Home Aviation History How Iraq opposition to the US policy in Vietnam made the Iraqi Air Force the second-largest operator of MiG-21s in the Middle East

How Iraq opposition to the US policy in Vietnam made the Iraqi Air Force the second-largest operator of MiG-21s in the Middle East

by Dario Leone
How Iraq opposition to the US policy in Vietnam made the Iraqi Air Force the second-largest operator of MiG-21s in the Middle East

Not only did the MiG-21 proved to be easy to maintain, but the Soviets were quick to deliver.

Originally ordered in April 1965 by then commander of the Iraqi Air Force (IrAF) Brigadier-General Arif Abd ar-Razzaq but opposed by his successor General Munir Abbas Hilmi, the MiG-21 acquisition was eventually much welcomed by the air force: not only did the aircraft proved to be easy to maintain (at least unless they had to be sent to the USSR for overhauls), but the Soviets were quick to deliver. As explained by Milos Sipos & Tom Cooper in their book Wings of Iraq Volume 1: the Iraqi Air Force, 1931-1970, following their shipment to Basra in December 1965, they were transferred to Rashid Air Base (AB): combined with a group of 12 pilots that had completed their conversion courses in the USSR, on Jan. 8, 1966 they entered service with the newly-established No. 17 Squadron, commanded by Major Durhit Ibrahim.

Iraq was granted permission to buy 49 additional MiG-21 interceptors in April 1966, after the country president Abd ar-Rahman Arif demonstratively denounced the US policy in Vietnam.

With the type being in munch demand all around the world at the time, when preparing their delivery in response to Arif’s order from April 1966, the Soviets were forced to improvise. Correspondingly, they delivered a total of 22 reconditioned MiG-21F-13s, which originally belonged to the ‘0 series’ of that type. The other 23 aircraft belonged to the MiG-21FL variant, which lacked an internal gun and was armed only with a pair of R-3S missiles. Once again, their deliveries came at an amazing pace: the first batch of MiG-21FLs reached the port of Basra before the end of 1966. The availability of additional MiGs prompted another reorganisation of the IrAF: reinforced by a group of Soviet advisors, No. 17 Squadron began acting as an Operational Conversion Unit (OCU). Its pilots then converted enough of their colleagues to MiG-21s for Nos, 9, 11 and then the newly established No. 14 Squadrons to work on the type.

Moreover, in the case of Iraq the Soviets proved ready to make an exception to the rule, and to deliver MiG-21PFMs together with the little-known Kh-66 beam-riding guided missile: although this proved unreliable — and, indeed, very dangerous to deploy by a pilot of a single-seat fighter jet — and thus saw very little operational service with the IrAF, it was the first such weapon deployed in the Middle East.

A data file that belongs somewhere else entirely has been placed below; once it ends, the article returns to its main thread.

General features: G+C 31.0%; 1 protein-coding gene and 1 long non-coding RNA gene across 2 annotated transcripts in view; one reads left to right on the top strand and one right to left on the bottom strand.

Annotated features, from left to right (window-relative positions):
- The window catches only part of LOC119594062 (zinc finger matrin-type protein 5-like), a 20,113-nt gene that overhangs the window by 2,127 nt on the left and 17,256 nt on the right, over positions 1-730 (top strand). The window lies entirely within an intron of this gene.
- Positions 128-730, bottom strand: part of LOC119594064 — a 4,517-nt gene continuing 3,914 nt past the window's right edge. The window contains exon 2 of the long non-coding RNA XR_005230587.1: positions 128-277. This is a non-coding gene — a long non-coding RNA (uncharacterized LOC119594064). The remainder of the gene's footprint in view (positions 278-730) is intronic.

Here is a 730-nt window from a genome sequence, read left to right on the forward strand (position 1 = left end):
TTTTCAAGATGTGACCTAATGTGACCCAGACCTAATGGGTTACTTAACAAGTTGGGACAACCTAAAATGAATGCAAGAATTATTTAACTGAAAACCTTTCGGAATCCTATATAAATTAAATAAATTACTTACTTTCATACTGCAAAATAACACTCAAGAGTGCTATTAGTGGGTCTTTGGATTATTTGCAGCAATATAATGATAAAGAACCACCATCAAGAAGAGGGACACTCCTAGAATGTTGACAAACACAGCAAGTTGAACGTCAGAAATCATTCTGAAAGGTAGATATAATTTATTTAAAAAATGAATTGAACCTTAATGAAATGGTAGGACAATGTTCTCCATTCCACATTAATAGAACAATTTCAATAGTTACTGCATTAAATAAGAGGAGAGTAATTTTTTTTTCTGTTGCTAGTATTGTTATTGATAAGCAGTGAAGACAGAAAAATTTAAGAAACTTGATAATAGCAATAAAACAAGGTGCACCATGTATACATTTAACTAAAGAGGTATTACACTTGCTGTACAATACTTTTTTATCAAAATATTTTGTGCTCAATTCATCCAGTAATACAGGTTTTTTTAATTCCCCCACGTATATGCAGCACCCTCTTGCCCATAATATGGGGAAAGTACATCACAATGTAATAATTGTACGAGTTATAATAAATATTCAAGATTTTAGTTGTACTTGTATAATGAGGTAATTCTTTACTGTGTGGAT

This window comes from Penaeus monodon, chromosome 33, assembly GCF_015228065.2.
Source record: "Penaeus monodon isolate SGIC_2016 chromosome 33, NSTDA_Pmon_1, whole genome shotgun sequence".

Overall, by the time Brigadier-General Jassam Mohammed ash-Shaher took over as the commander, in September 1966, and within only three years, the IrAF became the second-largest operator of MiG-21s in the Middle East. Such a rapid expansion provides clear evidence of the far-sightedness of earlier IrAF commanders: they took care to expand the Air Force College and its equipment and laid the fundamentals for the future of the force, enabling its further expansion.

Wings of Iraq Volume 1: the Iraqi Air Force, 1931-1970 is published by Helion & Company and is available to order here.

How Iraq opposition to the US policy in Vietnam made the Iraqi Air Force the second-largest operator of MiG-21s in the Middle East
MiG-21FL found by US troops in Iraq, in April 2003.

Photo credit: Tom Cooper and ACIG

You may also like

Leave a Comment

This site uses Akismet to reduce spam. Learn how your comment data is processed.

The Aviation Geek Club
Welcome to The Aviation Geek Club, your new stopover aviation place. Launched in 2016 by Dario Leone, an Italian lifelong - aviation geek, this blog is the right place where you can share your passion and meet other aviation enthusiasts from all over the world.

This website uses cookies to improve your experience. We'll assume you're ok with this, but you can opt-out if you wish. Accept Read More

Privacy & Cookies Policy
error: Content is protected!